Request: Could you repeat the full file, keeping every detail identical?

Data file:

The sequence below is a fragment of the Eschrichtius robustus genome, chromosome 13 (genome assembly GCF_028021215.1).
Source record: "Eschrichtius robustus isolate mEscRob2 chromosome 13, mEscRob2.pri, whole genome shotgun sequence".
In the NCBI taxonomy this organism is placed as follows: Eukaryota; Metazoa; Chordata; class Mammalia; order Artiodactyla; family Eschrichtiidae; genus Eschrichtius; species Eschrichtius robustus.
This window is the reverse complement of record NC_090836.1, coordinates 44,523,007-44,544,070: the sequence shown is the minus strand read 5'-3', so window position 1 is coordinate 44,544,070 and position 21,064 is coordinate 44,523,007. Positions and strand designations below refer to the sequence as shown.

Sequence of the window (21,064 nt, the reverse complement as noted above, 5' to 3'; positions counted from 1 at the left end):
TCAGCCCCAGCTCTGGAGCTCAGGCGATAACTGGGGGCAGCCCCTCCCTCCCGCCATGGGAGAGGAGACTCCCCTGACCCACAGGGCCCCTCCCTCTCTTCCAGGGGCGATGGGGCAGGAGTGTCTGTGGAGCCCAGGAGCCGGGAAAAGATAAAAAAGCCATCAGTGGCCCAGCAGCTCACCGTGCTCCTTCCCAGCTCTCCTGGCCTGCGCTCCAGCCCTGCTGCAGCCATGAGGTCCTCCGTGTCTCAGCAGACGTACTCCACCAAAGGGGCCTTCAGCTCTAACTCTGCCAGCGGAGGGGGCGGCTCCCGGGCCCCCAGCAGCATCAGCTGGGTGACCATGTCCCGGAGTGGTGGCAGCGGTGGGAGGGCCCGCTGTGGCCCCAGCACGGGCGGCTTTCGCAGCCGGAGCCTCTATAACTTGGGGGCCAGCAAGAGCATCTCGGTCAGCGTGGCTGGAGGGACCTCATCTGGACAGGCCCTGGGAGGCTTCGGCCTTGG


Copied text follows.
The sequence below is a fragment of the Eschrichtius robustus genome, chromosome 13 (genome assembly GCF_028021215.1).
Source record: "Eschrichtius robustus isolate mEscRob2 chromosome 13, mEscRob2.pri, whole genome shotgun sequence".
In the NCBI taxonomy this organism is placed as follows: Eukaryota; Metazoa; Chordata; class Mammalia; order Artiodactyla; family Eschrichtiidae; genus Eschrichtius; species Eschrichtius robustus.
This window is the reverse complement of record NC_090836.1, coordinates 44,523,007-44,544,070: the sequence shown is the minus strand read 5'-3', so window position 1 is coordinate 44,544,070 and position 21,064 is coordinate 44,523,007. Positions and strand designations below refer to the sequence as shown.

Sequence of the window (21,064 nt, the reverse complement as noted above, 5' to 3'; positions counted from 1 at the left end):
TCAGCCCCAGCTCTGGAGCTCAGGCGATAACTGGGGGCAGCCCCTCCCTCCCGCCATGGGAGAGGAGACTCCCCTGACCCACAGGGCCCCTCCCTCTCTTCCAGGGGCGATGGGGCAGGAGTGTCTGTGGAGCCCAGGAGCCGGGAAAAGATAAAAAAGCCATCAGTGGCCCAGCAGCTCACCGTGCTCCTTCCCAGCTCTCCTGGCCTGCGCTCCAGCCCTGCTGCAGCCATGAGGTCCTCCGTGTCTCAGCAGACGTACTCCACCAAAGGGGCCTTCAGCTCTAACTCTGCCAGCGGAGGGGGCGGCTCCCGGGCCCCCAGCAGCATCAGCTGGGTGACCATGTCCCGGAGTGGTGGCAGCGGTGGGAGGGCCCGCTGTGGCCCCAGCACGGGCGGCTTTCGCAGCCGGAGCCTCTATAACTTGGGGGCCAGCAAGAGCATCTCGGTCAGCGTGGCTGGAGGGACCTCATCTGGACAGGCCCTGGGAGGCTTCGGCCTTGG